LDAP Authenticator for Apache Cassandra
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Latest commit 2428af3 Dec 4, 2018


LDAP Authenticator for Apache Cassandra

This is a pluggable authentication implementation for Apache Cassandra, providing a way to authenticate and create users based on a configured LDAP server. This implementation purely provides authentication only. Role management must be performed through the usual Cassandra role management, CassandraAuthorizer. See How it works for more details.


There are separate branches for each supported version of Apache Cassandra. Each branch should work with any corresponding minor version of the same branch in Cassandra. Building the jar requires Apache maven. Clone and checkout the desired branch.

git clone https://github.com/instaclustr/cassandra-ldap/
git checkout 3.11

Compile and package

mvn package


From the git repo, fill in and copy the ldap.properties file to some location ($CASSANDRA_CONF is a good one) on each of the nodes. This file is used for telling the authenticator details about the LDAP server and connection.

Copy the created jar file to each node in your cluster, and append it to the CLASSPATH variable in the cassandra-env.sh/cassandra-env.ps1)


Also add the following option to the JVM options, pointing to the location of your ldap.properties file (on each node).

JVM_OPTS="$JVM_OPTS -Dldap.properties.file=$CASSANDRA_CONF/ldap.properties"

In your cassandra.yaml configure the authenticator and authorizer like so:

authenticator: com.instaclustr.cassandra.ldap.LDAPAuthenticator
authorizer: CassandraAuthorizer

Configure credential caching parameters in cassandra.yaml. [Re]start Cassandra.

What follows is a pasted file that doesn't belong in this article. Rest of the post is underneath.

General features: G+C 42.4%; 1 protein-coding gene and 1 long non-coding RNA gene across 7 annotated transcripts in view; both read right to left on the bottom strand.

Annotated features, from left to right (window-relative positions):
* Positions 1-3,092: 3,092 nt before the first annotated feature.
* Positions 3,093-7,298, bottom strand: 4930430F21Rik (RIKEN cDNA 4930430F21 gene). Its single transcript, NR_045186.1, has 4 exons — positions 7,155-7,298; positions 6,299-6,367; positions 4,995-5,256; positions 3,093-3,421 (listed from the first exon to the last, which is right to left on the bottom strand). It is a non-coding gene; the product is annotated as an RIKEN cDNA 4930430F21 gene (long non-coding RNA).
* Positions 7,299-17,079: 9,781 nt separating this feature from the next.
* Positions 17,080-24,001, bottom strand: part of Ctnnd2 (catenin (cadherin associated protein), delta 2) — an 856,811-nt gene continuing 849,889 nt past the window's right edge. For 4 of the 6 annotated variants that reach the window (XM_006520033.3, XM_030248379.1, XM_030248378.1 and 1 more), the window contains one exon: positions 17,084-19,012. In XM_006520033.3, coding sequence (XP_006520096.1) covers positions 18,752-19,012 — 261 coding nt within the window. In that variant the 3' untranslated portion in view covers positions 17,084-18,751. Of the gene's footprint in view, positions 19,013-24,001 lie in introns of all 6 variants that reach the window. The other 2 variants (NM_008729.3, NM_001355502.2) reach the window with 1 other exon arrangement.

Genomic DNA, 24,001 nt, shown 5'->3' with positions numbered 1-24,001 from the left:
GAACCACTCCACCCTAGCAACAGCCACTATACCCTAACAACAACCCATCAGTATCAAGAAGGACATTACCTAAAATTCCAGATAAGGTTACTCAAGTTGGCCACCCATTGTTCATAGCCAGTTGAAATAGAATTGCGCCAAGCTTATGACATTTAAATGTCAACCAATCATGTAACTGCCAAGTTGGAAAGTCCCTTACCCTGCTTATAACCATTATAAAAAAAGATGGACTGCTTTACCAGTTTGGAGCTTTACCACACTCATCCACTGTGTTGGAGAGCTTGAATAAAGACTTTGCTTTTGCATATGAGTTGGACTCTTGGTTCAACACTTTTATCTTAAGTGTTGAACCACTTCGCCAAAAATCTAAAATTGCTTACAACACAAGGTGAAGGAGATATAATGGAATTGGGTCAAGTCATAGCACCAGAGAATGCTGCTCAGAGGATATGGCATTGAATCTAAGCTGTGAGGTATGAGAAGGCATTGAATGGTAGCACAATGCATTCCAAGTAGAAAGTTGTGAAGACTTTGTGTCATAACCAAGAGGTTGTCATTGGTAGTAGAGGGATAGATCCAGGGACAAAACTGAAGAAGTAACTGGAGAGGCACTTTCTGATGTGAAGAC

WARNING - Doing this on a live cluster should be handled with care. If done in a rolling fashion from PasswordAuthenticator (or some other implementation) connections to an LDAP configured node using non-ldap credentials will fail if usernames and passwords don't match, that is, nodes running LDAPAuthenticator will not be able to access Cassandra users that are not in LDAP. Safest method would be to either support both mechanisms in your application (handle failure with C* users) or switch to AllowAllAuthenticator (in a rolling fashion) prior to switching to LDAPAuthenticator.

How it works

LDAPAuthenticator currently supports plain text authorisation requests only in the form of a username and password. This request is made to the LDAP server over plain text, so you should be using client encryption on the Cassandra side and secure ldap (ldaps) on the LDAP side.

Credentials are sent from your client to the Cassandra server and then tested against the LDAP server for authentication using a specified service account. This service account should be configured in the ldap.properties file using the service_dn and service_password properties. This can be excluded if you allow anonymous access to ldap (not recommended unless you know what you're doing!).

On successful authentication to LDAP a corresponding Cassandra user will be created (including for the service user who will be SUPERUSER). These users are never removed, as it is deemed cleanup is not necessary as long as auth is still handled by LDAP. Manual cleanup of users will work fine, and if they re-auth a replacement user will be created. Passwords are not stored in Cassandra, however on 3.11 and later will live in the credentials cache when used.

Further Information